Norwegian band Beezewax recently released their seventh studio album, titled Peace Jazz. A wonderful collection of glistening power pop songs that welds soaring melodies, reminiscent of both big-hearted Americana and 80s pop of the Lotus Eaters, to spiralling guitar riffs and swelling widescreen percussion. It’s a joyous concoction that brings to mind the guitars and bittersweet melodicism of Dinosaur Jr or Teenage Fanclub.
Their fantastic recent single ‘Two Diamonds’ is like spying a flash of hope in a grey world. Woven with rushing euphoric melodies and a tapestry of rolling drums and epic psych tinged guitars.
Even though their loud live shows were a crucial influence on the record, they also found another guiding star in one of their all-time favourite records, as Ishak explains: “We thought: what would Pet Sounds by the Beach Boys sound like if it was really loud and distorted? Of course, that’s not what the album sounds like, but that was the dream; the inspiration.”
Lyrically the record is an examination of a variety of issues from the viewpoints of different characters, the idea being that each song is a snapshot of a bigger picture; “You can find your own meaning,” hints Ishak, “but it’s not fictional—all the events in the lyrics are pretty real and very candid, but without telling the whole story.”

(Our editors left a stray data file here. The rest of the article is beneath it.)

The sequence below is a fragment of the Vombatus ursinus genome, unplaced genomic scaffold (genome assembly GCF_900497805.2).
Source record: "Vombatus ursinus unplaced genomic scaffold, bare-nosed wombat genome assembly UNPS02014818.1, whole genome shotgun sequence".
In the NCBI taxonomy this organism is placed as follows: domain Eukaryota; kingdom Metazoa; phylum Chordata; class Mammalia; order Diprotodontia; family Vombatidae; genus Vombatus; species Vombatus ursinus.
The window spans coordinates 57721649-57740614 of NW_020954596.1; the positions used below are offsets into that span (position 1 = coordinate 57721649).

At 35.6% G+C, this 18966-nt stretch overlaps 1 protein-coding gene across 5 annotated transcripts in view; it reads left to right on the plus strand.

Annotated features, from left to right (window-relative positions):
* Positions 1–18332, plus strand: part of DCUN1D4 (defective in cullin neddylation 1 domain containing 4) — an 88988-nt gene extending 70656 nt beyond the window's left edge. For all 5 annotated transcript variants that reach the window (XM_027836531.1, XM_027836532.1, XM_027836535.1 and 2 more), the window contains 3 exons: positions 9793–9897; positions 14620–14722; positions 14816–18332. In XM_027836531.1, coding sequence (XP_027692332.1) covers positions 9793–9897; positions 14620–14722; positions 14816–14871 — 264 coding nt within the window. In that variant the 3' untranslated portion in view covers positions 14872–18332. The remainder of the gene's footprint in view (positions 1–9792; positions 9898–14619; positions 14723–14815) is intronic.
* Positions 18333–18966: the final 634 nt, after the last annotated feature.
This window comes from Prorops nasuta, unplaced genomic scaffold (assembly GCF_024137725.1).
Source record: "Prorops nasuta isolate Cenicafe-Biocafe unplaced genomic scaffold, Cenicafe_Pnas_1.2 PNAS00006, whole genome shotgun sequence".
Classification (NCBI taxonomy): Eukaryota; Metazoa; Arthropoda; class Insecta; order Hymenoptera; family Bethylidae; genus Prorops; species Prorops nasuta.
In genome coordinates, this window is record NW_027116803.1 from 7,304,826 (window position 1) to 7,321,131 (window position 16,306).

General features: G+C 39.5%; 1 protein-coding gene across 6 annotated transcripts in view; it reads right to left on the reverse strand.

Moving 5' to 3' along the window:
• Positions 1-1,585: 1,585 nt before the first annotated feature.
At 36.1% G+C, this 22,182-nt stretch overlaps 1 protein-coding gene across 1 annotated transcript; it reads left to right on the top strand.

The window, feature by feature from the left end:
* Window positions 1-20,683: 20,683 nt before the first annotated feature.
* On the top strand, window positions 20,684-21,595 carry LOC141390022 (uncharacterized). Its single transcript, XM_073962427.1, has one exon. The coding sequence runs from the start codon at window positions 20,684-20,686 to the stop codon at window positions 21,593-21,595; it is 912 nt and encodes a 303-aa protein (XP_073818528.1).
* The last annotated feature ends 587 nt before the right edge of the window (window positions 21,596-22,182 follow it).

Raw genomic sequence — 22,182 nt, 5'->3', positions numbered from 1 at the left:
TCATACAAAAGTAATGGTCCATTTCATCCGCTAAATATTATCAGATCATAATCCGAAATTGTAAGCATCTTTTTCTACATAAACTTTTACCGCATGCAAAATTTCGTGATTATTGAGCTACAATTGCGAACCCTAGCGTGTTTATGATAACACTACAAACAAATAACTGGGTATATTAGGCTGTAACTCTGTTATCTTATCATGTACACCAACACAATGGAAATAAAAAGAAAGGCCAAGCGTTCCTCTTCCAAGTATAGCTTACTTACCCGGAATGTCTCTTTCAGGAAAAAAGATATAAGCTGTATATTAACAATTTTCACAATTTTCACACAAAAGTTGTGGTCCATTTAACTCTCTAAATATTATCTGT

Beezewax’s Kenneth Ishak (vocals, guitar, songwriter and producer) talks us through Peace Jazz, track by track.
The main riff is something I’ve had for a long time but I couldn’t make a full song out of it. I guess I managed to find all the parts in the end. It’s a mouthful and maybe a bit too much to have as a first song, but we stuck with it nonetheless. The album’s theme is mostly centered around one person, who’s a good friend of mine.
This was the first song we finished and in many ways set the tone for the rest of the album. It was pretty clear that the whole thing would be louder, longer and less polished than our previous record and more like our early records in terms of vibe. The song kind of reminds me of Television, a band I was ignorant about for a long time, so once we had this song going I started listening to them quite a bit and let that lead us to a finished song. It’s a fun song to play live.